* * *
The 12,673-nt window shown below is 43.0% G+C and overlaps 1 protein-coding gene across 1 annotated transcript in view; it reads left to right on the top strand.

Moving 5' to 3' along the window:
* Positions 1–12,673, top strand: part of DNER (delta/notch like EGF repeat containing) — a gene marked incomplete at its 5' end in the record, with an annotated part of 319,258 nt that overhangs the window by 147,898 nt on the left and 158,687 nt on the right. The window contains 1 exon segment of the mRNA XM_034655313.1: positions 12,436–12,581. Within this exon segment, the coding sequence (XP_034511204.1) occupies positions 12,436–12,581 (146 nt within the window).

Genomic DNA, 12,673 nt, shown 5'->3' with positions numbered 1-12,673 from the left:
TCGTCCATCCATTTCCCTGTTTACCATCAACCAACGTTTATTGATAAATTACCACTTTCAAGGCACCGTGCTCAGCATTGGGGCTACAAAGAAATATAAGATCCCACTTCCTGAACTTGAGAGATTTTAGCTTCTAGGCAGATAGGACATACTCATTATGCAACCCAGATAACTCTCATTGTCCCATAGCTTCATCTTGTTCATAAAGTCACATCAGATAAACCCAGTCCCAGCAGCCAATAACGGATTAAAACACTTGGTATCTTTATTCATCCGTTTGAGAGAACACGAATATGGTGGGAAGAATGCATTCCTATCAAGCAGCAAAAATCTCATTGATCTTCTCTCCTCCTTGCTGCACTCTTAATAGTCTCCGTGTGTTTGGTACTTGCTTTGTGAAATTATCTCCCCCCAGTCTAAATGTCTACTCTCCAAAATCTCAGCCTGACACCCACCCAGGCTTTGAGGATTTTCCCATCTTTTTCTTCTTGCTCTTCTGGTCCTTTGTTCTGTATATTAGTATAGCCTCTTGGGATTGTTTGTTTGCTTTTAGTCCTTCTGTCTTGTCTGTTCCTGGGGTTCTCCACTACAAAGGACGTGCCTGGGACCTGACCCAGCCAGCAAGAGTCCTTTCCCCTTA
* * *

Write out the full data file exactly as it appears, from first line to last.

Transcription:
The 12,673-nt window shown below is 43.0% G+C and overlaps 1 protein-coding gene across 1 annotated transcript in view; it reads left to right on the top strand.

Moving 5' to 3' along the window:
* Positions 1–12,673, top strand: part of DNER (delta/notch like EGF repeat containing) — a gene marked incomplete at its 5' end in the record, with an annotated part of 319,258 nt that overhangs the window by 147,898 nt on the left and 158,687 nt on the right. The window contains 1 exon segment of the mRNA XM_034655313.1: positions 12,436–12,581. Within this exon segment, the coding sequence (XP_034511204.1) occupies positions 12,436–12,581 (146 nt within the window).

Genomic DNA, 12,673 nt, shown 5'->3' with positions numbered 1-12,673 from the left:
TCGTCCATCCATTTCCCTGTTTACCATCAACCAACGTTTATTGATAAATTACCACTTTCAAGGCACCGTGCTCAGCATTGGGGCTACAAAGAAATATAAGATCCCACTTCCTGAACTTGAGAGATTTTAGCTTCTAGGCAGATAGGACATACTCATTATGCAACCCAGATAACTCTCATTGTCCCATAGCTTCATCTTGTTCATAAAGTCACATCAGATAAACCCAGTCCCAGCAGCCAATAACGGATTAAAACACTTGGTATCTTTATTCATCCGTTTGAGAGAACACGAATATGGTGGGAAGAATGCATTCCTATCAAGCAGCAAAAATCTCATTGATCTTCTCTCCTCCTTGCTGCACTCTTAATAGTCTCCGTGTGTTTGGTACTTGCTTTGTGAAATTATCTCCCCCCAGTCTAAATGTCTACTCTCCAAAATCTCAGCCTGACACCCACCCAGGCTTTGAGGATTTTCCCATCTTTTTCTTCTTGCTCTTCTGGTCCTTTGTTCTGTATATTAGTATAGCCTCTTGGGATTGTTTGTTTGCTTTTAGTCCTTCTGTCTTGTCTGTTCCTGGGGTTCTCCACTACAAAGGACGTGCCTGGGACCTGACCCAGCCAGCAAGAGTCCTTTCCCCTTA